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The Sun paid private investigator to obtain personal information on Meghan Markle

Private detective says he used illegal methods to obtain details but tabloid’s publisher insists he was ‘instructed clearly’ not to break law

Tom Batchelor
Friday 19 March 2021 00:22 GMT
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The couple met through mutual friends in London in July 2016 and announced their engagement in November of the following year
The couple met through mutual friends in London in July 2016 and announced their engagement in November of the following year (Harpo Productions/Joe Pugliese via Getty Images)
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The publisher of The Sun newspaper has denied breaching privacy laws after it paid a private investigator who says he illegally obtained information on Meghan Markle in the early days of her relationship with Prince Harry.

Daniel Hanks, a private detective based in Los Angeles, claims he used unlawful means to compile a dossier on Meghan in 2016 that included her phone number, addresses and social security number.

He told the BBC: “Pretty much everything I found out they could find out themselves using legal means – with the exception of the social security numbers.

“When you have that information … it's the key to the kingdom.”

But the publisher of The Sun said “at no time” did it request the Duchess of Sussex’s social security number and said the information obtained was not used “for any unlawful practice”.

News Group Newspapers said it paid Mr Hanks $250 (£180) “to research contact details and addresses for Meghan Markle and possible relatives using legal databases which he had a license to use”.

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The company added in a statement: “Mr Hanks was not tasked to do anything illegal or breach any privacy laws – indeed he was instructed clearly in writing to act lawfully and he signed a legal undertaking that he would do so.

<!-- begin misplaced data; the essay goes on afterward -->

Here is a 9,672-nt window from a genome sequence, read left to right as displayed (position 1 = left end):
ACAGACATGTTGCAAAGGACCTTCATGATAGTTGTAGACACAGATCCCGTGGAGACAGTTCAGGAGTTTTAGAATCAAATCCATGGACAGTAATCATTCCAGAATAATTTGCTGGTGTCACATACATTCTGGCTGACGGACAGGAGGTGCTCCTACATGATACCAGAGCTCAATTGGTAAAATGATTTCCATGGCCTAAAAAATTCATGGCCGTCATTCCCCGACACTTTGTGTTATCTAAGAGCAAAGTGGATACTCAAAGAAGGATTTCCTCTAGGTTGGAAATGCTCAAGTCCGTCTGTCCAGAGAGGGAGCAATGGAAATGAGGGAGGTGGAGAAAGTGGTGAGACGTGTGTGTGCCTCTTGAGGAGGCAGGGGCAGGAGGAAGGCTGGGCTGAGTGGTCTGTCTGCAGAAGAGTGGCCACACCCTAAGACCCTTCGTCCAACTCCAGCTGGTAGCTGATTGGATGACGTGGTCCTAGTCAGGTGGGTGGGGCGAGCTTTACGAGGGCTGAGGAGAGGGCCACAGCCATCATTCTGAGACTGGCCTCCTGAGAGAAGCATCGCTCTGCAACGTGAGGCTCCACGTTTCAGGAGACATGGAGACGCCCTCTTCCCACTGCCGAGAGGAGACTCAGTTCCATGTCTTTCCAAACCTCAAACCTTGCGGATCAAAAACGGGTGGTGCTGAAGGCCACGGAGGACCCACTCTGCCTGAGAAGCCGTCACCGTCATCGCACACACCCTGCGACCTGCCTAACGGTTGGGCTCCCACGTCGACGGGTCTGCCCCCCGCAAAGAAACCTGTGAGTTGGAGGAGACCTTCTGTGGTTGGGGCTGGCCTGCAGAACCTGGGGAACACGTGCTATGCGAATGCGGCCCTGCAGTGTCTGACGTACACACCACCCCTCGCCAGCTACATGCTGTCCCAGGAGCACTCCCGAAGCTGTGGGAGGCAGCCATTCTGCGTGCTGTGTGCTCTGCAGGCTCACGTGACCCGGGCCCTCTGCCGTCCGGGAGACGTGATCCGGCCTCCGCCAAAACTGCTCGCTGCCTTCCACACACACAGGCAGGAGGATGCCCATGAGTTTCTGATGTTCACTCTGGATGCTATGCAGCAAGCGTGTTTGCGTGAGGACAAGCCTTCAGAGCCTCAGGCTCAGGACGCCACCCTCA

”The information he provided could not and did not raise any concerns that he had used illegal practices to obtain the information.

“At no time did The Sun request the social security number of Meghan Markle, nor use the information he provided for any unlawful practice.

The Sun abides by all laws and regulations and maintains strict protocols in relation to the obtaining of information from third parties. Strict compliance is in place to cover all our reporting.“

Mr Hanks, now retired, worked as a private investigator for more than 40 years gathering information on celebrities. He has been jailed four times, including in 2017 for extortion, the BBC said.

He told the broadcaster The Sun contacted him following the Leveson Inquiry into press standards and asked him to sign documents, which the BBC said it had seen, that committed him to act lawfully - an assurance he repeated when billing the newspaper for his work.

But Mr Hanks claimed he was not asked where his information was obtained, adding: “They didn’t care. They just wanted the information.”

Mr Hanks disclosed details about his investigation after being approached by Byline Investigates, which covers stories about other media organisations.

He said he had done so to “clear my conscience”, adding he was “deeply sorry for what I did”.

Reponding to the story, Meghan and Harry said in a statement: “The Duke and Duchess of Sussex feel that today is an important moment of reflection for the media industry and society at large, as this investigative report shows that the predatory practices of days past are still ongoing, reaping irreversible damage for families and relationships.

“They are grateful to those working in media who stand for upholding the values of journalism, which are needed now more than ever before.”

Prince Harry is currently suing The Sun and The Daily Mirror on unrelated charges of phone hacking.

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